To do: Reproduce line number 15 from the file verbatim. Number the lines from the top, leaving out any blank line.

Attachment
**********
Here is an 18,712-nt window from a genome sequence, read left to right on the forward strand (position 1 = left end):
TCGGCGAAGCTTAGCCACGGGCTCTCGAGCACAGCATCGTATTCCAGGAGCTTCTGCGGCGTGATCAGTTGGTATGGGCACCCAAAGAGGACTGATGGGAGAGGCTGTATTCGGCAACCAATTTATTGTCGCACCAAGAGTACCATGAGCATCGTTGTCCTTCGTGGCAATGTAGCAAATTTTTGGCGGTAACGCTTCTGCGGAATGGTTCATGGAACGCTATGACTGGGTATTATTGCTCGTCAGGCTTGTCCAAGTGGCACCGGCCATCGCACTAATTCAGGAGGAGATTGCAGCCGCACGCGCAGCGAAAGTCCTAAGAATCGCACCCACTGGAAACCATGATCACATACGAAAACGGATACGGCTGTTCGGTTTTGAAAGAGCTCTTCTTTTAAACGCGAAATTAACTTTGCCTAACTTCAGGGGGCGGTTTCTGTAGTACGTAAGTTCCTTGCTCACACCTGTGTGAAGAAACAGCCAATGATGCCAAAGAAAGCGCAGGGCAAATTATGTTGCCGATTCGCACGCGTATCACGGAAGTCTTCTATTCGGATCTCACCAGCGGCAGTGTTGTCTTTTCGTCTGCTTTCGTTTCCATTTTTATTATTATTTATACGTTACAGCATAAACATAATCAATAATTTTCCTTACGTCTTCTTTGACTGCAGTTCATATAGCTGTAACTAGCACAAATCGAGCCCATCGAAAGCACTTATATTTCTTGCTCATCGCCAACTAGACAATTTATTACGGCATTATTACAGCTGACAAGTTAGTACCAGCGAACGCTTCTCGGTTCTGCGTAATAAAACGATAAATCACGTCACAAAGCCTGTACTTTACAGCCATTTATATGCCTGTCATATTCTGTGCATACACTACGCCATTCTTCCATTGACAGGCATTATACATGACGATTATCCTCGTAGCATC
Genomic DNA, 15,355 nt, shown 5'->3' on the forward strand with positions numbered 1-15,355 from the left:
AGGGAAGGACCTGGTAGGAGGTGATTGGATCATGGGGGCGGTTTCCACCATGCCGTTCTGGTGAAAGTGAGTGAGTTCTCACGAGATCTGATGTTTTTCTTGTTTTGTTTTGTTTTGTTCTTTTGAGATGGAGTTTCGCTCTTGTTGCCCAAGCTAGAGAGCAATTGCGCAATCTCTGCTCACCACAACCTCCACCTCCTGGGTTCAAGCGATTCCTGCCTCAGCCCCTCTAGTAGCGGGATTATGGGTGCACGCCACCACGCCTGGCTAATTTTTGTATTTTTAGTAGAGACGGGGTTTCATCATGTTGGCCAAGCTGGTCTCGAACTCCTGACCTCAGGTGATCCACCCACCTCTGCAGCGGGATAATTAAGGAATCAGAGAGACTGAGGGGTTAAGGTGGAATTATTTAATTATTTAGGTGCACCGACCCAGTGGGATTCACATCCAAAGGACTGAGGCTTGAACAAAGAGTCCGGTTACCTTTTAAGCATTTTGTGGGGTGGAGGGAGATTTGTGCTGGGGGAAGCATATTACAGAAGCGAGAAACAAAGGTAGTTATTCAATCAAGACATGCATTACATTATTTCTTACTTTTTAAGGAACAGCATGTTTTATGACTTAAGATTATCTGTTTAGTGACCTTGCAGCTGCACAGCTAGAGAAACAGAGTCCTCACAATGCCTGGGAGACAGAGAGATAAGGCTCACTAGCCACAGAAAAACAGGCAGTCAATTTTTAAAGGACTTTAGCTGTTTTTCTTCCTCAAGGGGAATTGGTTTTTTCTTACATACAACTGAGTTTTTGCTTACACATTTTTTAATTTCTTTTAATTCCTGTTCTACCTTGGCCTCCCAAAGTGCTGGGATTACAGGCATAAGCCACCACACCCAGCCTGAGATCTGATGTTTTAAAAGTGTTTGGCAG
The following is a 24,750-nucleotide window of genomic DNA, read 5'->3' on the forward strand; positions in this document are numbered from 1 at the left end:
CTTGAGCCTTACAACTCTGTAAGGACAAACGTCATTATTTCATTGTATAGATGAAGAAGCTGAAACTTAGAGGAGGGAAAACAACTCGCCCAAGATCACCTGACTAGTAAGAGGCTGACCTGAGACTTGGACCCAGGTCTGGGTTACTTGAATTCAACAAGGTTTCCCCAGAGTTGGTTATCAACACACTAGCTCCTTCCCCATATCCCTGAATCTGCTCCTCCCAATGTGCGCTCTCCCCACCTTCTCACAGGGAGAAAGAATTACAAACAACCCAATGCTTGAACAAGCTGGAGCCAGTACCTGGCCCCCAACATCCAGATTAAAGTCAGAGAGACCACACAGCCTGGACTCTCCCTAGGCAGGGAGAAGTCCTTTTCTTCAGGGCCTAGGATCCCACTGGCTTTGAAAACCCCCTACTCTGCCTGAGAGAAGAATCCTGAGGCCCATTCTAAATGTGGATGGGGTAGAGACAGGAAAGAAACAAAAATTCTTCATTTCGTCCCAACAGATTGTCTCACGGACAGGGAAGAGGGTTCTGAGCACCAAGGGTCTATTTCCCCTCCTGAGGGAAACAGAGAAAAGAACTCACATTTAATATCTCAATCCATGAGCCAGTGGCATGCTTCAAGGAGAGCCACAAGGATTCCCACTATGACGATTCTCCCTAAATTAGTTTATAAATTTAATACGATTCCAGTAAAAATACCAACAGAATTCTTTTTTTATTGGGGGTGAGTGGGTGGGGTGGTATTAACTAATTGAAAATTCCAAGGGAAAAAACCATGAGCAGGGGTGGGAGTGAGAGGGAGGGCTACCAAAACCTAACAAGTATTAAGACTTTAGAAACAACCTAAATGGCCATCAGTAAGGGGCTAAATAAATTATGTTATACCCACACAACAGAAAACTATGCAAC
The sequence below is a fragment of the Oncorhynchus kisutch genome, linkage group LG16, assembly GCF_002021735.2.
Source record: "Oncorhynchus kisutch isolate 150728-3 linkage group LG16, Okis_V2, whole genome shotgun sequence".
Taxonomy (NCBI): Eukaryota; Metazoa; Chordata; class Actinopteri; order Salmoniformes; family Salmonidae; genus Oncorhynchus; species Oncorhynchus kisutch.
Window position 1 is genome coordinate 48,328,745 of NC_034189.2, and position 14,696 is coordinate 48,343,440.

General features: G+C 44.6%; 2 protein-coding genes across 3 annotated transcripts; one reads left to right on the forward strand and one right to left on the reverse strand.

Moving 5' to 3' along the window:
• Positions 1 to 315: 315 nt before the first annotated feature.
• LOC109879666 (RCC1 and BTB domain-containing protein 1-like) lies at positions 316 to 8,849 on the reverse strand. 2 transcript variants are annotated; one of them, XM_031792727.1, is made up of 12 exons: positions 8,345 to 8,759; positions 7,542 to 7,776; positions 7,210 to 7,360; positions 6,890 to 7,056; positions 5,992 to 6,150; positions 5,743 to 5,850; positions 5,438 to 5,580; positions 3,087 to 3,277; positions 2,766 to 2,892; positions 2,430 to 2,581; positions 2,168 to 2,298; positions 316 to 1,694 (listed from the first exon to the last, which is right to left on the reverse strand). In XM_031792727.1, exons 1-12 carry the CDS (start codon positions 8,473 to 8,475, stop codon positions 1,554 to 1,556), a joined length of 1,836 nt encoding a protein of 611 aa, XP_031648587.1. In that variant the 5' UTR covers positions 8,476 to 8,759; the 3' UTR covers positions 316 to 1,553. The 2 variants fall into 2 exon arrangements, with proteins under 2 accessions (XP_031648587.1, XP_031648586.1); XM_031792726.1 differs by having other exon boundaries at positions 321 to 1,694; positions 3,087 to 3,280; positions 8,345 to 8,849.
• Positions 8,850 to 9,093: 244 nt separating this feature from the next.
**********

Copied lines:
• Positions 8,850 to 9,093: 244 nt separating this feature from the next.